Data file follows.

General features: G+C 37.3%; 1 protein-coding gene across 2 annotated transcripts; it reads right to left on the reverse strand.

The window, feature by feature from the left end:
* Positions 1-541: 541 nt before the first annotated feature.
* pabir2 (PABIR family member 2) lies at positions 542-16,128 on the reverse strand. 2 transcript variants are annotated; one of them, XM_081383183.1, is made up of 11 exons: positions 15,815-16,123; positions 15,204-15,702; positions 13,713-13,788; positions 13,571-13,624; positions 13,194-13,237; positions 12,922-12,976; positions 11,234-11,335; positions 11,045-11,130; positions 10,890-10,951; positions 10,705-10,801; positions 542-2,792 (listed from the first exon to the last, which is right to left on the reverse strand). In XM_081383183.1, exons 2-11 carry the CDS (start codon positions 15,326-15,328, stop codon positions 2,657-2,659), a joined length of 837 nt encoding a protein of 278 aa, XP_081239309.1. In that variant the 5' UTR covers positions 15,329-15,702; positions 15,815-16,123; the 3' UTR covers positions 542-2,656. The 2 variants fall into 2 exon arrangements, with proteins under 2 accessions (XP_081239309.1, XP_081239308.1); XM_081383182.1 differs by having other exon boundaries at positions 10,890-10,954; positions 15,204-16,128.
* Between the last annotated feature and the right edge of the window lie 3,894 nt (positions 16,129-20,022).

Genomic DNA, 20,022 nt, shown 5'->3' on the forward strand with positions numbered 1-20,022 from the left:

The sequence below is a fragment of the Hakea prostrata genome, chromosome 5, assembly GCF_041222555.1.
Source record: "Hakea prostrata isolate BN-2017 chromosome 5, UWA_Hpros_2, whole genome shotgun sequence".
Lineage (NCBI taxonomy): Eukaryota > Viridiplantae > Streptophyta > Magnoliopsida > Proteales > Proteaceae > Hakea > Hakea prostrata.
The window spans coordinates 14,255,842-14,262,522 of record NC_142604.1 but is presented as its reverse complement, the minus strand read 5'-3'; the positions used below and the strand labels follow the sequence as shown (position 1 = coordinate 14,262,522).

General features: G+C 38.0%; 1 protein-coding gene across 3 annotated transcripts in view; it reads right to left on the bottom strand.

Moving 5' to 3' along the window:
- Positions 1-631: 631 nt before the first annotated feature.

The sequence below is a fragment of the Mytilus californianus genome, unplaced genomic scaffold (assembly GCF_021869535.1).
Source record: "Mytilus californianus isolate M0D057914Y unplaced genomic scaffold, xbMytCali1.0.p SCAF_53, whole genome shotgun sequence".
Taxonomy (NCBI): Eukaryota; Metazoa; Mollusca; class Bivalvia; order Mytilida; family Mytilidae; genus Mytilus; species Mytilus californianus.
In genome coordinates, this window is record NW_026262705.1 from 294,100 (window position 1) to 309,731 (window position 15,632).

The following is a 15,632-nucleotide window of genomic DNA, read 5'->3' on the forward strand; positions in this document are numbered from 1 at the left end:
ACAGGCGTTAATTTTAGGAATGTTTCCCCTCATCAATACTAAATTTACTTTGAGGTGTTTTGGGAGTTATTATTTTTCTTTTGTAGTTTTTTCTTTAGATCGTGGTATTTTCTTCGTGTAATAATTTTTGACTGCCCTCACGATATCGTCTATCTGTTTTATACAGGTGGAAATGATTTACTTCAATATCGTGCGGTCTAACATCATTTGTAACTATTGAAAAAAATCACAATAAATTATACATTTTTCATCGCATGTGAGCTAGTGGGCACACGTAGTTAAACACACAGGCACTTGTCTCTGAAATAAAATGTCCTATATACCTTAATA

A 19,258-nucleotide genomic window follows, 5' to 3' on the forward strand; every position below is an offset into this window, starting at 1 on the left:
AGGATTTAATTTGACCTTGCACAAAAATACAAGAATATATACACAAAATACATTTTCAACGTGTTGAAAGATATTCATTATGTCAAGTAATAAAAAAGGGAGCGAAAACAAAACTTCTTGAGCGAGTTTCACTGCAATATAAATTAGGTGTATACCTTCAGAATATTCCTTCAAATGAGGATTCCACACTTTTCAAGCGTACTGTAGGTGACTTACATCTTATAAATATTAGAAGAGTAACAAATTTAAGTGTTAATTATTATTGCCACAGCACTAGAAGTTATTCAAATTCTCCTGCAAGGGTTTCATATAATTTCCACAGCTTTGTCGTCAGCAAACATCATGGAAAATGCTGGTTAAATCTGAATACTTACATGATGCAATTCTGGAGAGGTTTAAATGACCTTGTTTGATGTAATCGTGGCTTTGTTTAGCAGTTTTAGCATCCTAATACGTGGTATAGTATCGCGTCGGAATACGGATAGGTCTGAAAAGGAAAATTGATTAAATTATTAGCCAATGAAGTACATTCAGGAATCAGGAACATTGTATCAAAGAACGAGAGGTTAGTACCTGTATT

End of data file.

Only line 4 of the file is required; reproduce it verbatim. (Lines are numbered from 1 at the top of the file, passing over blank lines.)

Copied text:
* pabir2 (PABIR family member 2) lies at positions 542-16,128 on the reverse strand. 2 transcript variants are annotated; one of them, XM_081383183.1, is made up of 11 exons: positions 15,815-16,123; positions 15,204-15,702; positions 13,713-13,788; positions 13,571-13,624; positions 13,194-13,237; positions 12,922-12,976; positions 11,234-11,335; positions 11,045-11,130; positions 10,890-10,951; positions 10,705-10,801; positions 542-2,792 (listed from the first exon to the last, which is right to left on the reverse strand). In XM_081383183.1, exons 2-11 carry the CDS (start codon positions 15,326-15,328, stop codon positions 2,657-2,659), a joined length of 837 nt encoding a protein of 278 aa, XP_081239309.1. In that variant the 5' UTR covers positions 15,329-15,702; positions 15,815-16,123; the 3' UTR covers positions 542-2,656. The 2 variants fall into 2 exon arrangements, with proteins under 2 accessions (XP_081239309.1, XP_081239308.1); XM_081383182.1 differs by having other exon boundaries at positions 10,890-10,954; positions 15,204-16,128.